By the time the F.B.I. began searching for Bayoumi again, right after 9/11, he had decamped to Birmingham, England, with his wife and children. At the F.B.I.’s request, he was detained by agents of New Scotland Yard on Sept. 21, 2001. Although he was ostensibly studying for a doctorate in business ethics, his main job seemed to be running a Saudi student association. The kingdom’s security services often use such groups to monitor students for dissident activity.

    F.B.I. agents flew to Britain in the hope that they would be able to interview Bayoumi. If they gathered sufficient evidence, they thought, they might even be able to bring him back to the United States. Because of British police protocols, the F.B.I. agents were not allowed to speak with Bayoumi directly but instead had to forward their questions to the British detectives. Bayoumi was hardly a forthcoming witness. He claimed to have met the two hijackers by chance, after hearing them speaking gulf-accented Arabic in a small halal cafe in Culver City, Calif. When Mihdhar and Hazmi told him they didn’t like Los Angeles, Bayoumi said that he suggested San Diego. When they turned up a few days later, he claimed, he showed them the hospitality he would have accorded any Saudi brother.

    Such a casual acquaintance seemed at odds with the efforts Bayoumi made to help the two strangers. And given that Bayoumi claimed to be a mere graduate student, former F.B.I. officials told us that they were struck by what they say was pressure on British officials for his release by the Saudi Embassy in London. After a week — and before F.B.I. officials had a chance to fully review the documents and videotapes seized in a search of Bayoumi’s home — he was freed. He was not asked whether he had a relationship with Saudi intelligence.

  • Registered Users Posts: 82,016 ✭✭✭✭Overheal

    Fix your posts to show where you are ripping/plagiarizing text from the New York Times. /mod

  • Closed Accounts Posts: 3,705 ✭✭✭Cheerful Spring2

    Working with F.B.I. intelligence analysts, Smith began to see new patterns. Although the analysis remains secret, current and former officials who have reviewed it say that it illuminated the relationships among some important subjects of the investigation and revealed some previously unidentified contacts among the hijackers and their associates.

    The investigators knew, for example, that there had been numerous phone calls between the imam Thumairy and the suspected spy Bayoumi. But the new analysis pointed to a web of calls, meetings and travel that began in December 1999, less than a month before the hijackers’ arrival. Those communications involved Thumairy and Bayoumi, as well as a visiting Saudi government religious official who had hurriedly obtained a visa and then spent time in California with Bayoumi in the weeks before the hijackers flew to Los Angeles. Another figure in the web was the Yemeni-American cleric Awlaki, whom some agents suspected of acting as a spiritual adviser to the hijackers and helping them with logistics.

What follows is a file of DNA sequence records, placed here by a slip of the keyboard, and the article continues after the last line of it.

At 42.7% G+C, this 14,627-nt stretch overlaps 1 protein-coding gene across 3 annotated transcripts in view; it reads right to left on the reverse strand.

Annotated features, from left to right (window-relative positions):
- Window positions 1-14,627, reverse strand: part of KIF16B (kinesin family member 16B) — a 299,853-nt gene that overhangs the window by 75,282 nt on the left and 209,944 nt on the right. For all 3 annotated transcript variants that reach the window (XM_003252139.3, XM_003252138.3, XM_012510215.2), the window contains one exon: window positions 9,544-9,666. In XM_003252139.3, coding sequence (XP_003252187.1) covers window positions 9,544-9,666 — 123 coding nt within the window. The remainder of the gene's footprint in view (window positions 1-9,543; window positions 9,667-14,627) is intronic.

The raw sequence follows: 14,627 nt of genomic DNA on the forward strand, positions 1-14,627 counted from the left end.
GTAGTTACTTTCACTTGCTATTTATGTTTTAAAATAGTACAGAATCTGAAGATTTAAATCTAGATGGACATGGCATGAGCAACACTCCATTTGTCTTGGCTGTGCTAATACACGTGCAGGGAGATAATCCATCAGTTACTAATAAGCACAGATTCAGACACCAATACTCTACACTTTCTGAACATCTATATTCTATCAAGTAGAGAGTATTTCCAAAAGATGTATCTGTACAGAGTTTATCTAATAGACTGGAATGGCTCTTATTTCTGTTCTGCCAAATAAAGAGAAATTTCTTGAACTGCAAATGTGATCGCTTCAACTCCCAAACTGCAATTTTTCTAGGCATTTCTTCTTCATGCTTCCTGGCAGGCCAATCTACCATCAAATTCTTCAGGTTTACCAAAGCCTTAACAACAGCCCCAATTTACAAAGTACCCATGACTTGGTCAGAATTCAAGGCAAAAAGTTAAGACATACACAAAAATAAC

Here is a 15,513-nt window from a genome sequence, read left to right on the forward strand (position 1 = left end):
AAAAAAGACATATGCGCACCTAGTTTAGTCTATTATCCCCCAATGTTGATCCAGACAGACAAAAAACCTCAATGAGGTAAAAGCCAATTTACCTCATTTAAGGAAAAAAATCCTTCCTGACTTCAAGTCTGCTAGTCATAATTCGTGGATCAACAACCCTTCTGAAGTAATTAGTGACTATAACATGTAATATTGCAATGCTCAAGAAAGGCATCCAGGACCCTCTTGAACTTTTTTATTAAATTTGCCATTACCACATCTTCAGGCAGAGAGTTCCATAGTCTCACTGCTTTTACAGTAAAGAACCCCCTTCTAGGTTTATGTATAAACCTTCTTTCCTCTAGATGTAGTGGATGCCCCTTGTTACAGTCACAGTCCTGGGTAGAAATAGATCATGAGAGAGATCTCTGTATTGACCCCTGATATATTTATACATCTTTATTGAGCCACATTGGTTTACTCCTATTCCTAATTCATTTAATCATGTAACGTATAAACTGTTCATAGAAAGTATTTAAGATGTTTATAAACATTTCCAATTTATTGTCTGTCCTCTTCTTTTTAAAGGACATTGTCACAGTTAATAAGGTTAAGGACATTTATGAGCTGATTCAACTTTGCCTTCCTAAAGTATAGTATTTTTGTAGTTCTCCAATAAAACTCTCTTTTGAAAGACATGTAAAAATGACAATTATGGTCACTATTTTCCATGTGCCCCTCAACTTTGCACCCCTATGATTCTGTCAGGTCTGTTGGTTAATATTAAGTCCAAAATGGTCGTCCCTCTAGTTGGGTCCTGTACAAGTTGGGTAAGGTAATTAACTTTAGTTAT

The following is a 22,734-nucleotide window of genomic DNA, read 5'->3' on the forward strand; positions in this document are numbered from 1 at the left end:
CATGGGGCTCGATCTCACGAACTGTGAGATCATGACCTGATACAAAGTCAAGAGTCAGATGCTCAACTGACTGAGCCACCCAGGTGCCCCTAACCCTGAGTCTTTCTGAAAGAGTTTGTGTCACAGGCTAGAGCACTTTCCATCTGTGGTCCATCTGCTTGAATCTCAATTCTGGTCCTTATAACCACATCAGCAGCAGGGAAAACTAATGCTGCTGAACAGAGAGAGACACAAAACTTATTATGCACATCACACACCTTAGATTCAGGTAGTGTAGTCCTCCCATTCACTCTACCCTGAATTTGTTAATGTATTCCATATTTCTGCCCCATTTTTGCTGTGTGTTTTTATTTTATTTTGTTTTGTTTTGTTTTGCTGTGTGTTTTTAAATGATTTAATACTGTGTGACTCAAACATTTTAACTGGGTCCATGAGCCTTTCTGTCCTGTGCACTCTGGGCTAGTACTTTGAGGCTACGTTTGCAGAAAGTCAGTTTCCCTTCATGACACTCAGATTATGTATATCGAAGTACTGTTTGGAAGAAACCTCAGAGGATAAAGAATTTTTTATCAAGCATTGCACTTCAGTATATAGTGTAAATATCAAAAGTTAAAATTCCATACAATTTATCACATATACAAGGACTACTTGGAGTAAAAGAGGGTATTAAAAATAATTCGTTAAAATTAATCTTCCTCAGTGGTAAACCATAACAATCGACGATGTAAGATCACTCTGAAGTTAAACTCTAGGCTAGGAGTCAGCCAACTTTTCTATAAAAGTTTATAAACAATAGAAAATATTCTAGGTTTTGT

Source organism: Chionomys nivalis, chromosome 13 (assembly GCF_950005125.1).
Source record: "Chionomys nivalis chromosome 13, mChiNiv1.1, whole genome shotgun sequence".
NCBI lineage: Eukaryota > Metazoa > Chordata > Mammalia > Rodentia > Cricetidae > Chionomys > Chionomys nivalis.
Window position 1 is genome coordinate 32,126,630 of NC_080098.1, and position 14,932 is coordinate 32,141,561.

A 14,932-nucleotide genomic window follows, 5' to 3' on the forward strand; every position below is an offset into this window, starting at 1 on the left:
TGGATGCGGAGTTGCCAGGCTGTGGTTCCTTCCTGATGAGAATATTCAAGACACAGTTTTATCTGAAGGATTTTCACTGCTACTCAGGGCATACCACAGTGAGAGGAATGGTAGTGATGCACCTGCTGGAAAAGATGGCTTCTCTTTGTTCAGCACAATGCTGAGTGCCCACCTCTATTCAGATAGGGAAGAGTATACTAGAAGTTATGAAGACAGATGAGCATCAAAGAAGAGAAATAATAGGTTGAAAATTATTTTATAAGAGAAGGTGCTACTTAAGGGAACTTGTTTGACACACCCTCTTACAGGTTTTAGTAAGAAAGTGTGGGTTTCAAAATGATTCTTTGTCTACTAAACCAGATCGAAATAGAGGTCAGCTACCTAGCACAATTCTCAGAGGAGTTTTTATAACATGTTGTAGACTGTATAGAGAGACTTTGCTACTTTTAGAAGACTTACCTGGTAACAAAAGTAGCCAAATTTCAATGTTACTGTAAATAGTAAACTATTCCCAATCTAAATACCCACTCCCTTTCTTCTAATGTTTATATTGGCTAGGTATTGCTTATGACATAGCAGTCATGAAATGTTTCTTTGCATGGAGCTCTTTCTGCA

In a trove of seemingly disorganized evidence taken from Bayoumi’s home in Birmingham, England, in 2001, the detective found a spiral notebook that contained a hand-drawn aviation diagram of a plane descending to strike a spot on the ground. An F.B.I. agent who had studied aeronautical engineering concluded that the diagram showed a formula for an aerial descent like the one performed by Flight 77, the jet that Hazmi and Mihdhar hijacked, before it struck the Pentagon

    The evidence shows this was Saudi government/ Al Qeada plot to hijack planes on 9/11.

    This a crucial bit of info.
    A partly declassified summary of the Encore case, written in 2012 by New York investigators cites “evidence” that a Saudi official whose name is redacted, “tasked al-Thumairy and al-Bayoumi with assisting the hijackers.” According to several people familiar with the document, it refers to a Saudi religious official with diplomatic status who served in the United States.

    A religious official with the Saudi Government directed al-Thumairy and al-Bayoumi to assist the hijackers plans. Did the Saudi reiligious official have a boss and who told him to do this? There layers to this conspiracy.

  • Advertisement
  • Closed Accounts Posts: 3,705 ✭✭✭Cheerful Spring2

    Overheal wrote: »
    Fix your posts to show where you are ripping/plagiarizing text from the New York Times. /mod

    From the link I posted in first post.. I not claiming i wrote it.

  • Closed Accounts Posts: 3,705 ✭✭✭Cheerful Spring2

    Overheal back so am leaving the forum again. I have enough of getting stupid warning about I Am trolling and more silly crap about stressing members and posters. When we get a new mod i return someday to this forum, bye everyone.

  • Registered Users Posts: 82,016 ✭✭✭✭Overheal

    Locking this as the OP ignored instruction and indicated they are abandoning the effort.

This discussion has been closed.